9 Grammatical Pitfalls


[ri-sind] /rɪˈsɪnd/
verb (used with object)
to abrogate; annul; revoke; repeal.
to invalidate (an act, measure, etc.) by a later action or a higher authority.
Origin of rescind
1630-40; < Latin rescindere to tear off again, cut away, equivalent to re- re- + scindere to tear, divide, destroy
Related forms
rescindable, adjective
rescinder, noun
rescindment, noun
unrescinded, adjective
1. nullify; retract, withdraw. 2. countermand, repeal, veto. Unabridged
Based on the Random House Dictionary, © Random House, Inc. 2015.
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Examples from the web for rescinded
  • So getting a call downgraded or rescinded can be critical to staying in the game.
  • Most of those notices are now expected to be rescinded.
  • It is also patently absurd, since no one expects the bill's many provisions simply to be rescinded.
  • As part of the joint settlement, the lawsuit was dropped and any reprimand rescinded.
  • There are still a few earmarks that could be rescinded.
  • Foreign faculty spoke of maintaining foreign citizenship in case access to benefits was rescinded.
  • All non-secular laws dating from dictatorial days must either be revised or rescinded in totality.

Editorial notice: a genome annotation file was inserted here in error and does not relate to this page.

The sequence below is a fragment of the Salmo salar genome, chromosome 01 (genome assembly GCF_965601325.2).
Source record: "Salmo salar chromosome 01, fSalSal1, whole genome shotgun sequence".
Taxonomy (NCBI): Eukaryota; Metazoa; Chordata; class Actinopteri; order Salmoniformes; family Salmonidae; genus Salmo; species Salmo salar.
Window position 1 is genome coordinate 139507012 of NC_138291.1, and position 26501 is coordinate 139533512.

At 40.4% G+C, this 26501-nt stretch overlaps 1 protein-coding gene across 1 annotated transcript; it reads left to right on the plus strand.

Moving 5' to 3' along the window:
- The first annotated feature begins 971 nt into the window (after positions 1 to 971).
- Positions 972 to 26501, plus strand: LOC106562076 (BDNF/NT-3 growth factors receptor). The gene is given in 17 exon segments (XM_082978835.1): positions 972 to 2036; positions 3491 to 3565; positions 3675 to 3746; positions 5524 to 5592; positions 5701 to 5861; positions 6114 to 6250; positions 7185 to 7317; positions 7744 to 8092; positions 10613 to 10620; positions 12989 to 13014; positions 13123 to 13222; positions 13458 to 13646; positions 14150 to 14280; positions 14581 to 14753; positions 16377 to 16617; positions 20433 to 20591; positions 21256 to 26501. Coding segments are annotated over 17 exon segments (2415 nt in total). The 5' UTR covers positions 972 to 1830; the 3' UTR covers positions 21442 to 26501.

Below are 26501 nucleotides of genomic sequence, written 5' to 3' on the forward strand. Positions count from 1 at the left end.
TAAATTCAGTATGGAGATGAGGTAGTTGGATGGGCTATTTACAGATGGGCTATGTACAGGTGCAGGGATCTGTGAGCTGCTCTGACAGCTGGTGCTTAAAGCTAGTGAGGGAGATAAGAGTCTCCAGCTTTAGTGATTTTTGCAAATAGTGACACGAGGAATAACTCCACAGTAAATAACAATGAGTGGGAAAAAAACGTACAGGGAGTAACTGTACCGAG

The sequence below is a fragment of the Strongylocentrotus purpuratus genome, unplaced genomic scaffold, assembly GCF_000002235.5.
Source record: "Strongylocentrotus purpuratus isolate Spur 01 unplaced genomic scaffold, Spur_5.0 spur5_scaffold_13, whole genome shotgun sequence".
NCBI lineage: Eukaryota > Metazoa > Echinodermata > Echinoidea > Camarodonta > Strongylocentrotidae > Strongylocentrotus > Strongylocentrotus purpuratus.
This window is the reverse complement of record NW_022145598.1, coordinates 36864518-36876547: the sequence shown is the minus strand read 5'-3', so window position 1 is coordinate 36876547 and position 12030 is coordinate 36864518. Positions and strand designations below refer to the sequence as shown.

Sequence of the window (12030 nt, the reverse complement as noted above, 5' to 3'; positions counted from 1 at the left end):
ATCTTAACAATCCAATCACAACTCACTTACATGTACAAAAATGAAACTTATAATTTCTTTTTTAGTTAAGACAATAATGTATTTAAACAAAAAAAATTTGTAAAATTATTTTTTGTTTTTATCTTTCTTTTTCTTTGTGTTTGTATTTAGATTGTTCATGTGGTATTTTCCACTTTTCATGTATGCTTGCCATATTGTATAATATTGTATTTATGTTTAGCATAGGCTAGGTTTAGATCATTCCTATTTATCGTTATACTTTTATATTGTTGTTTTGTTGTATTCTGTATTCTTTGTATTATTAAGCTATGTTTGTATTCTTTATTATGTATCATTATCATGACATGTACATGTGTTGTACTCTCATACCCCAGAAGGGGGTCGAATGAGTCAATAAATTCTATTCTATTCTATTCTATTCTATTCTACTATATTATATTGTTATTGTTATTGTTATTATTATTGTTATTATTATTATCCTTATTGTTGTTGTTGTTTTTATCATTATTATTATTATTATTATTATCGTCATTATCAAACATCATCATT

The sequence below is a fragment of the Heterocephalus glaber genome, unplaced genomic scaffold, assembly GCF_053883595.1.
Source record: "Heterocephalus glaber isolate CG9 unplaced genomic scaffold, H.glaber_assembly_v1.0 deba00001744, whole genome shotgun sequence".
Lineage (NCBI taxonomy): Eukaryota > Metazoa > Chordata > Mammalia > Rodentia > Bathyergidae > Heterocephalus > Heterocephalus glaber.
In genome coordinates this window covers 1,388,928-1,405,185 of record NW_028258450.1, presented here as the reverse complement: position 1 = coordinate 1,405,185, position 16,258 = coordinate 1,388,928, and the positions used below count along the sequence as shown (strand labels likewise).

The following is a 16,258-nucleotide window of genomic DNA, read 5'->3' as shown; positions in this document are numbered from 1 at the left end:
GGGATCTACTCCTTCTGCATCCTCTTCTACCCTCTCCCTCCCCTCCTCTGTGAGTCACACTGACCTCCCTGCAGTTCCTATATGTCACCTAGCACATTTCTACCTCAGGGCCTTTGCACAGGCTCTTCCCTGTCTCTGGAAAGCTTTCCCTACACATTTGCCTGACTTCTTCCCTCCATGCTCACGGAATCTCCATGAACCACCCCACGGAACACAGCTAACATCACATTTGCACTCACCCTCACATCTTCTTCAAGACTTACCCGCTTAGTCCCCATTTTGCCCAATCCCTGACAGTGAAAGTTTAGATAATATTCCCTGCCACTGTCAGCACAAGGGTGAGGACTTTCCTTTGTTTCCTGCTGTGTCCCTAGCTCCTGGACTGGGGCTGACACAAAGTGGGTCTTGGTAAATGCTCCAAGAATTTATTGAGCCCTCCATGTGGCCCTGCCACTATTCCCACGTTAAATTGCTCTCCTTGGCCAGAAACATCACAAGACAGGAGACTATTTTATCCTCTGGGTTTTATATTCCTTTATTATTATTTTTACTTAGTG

• Of course, once martial law is imposed, it will never be rescinded.
  • But six days later, she rescinded that resignation and the school district hired an attorney to investigate the allegations.
  • His offer was eventually rescinded because of budgetary problems at the other university.
British Dictionary definitions for rescinded


(transitive) to annul or repeal
Derived Forms
rescindable, adjective
rescinder, noun
rescindment, noun
Word Origin
C17: from Latin rēscindere to cut off, from re- (intensive) + scindere to cut
Collins English Dictionary - Complete & Unabridged 2012 Digital Edition
© William Collins Sons & Co. Ltd. 1979, 1986 © HarperCollins
Publishers 1998, 2000, 2003, 2005, 2006, 2007, 2009, 2012
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Word Origin and History for rescinded



1630s, from French rescinder "cut off, cancel" (15c.), and directly from Latin rescindere "to cut off, tear off, abolish," from re- "back" (see re-) + scindere "to cut, split" (see shed (v.)). Related: Rescinded; rescinding.

Online Etymology Dictionary, © 2010 Douglas Harper
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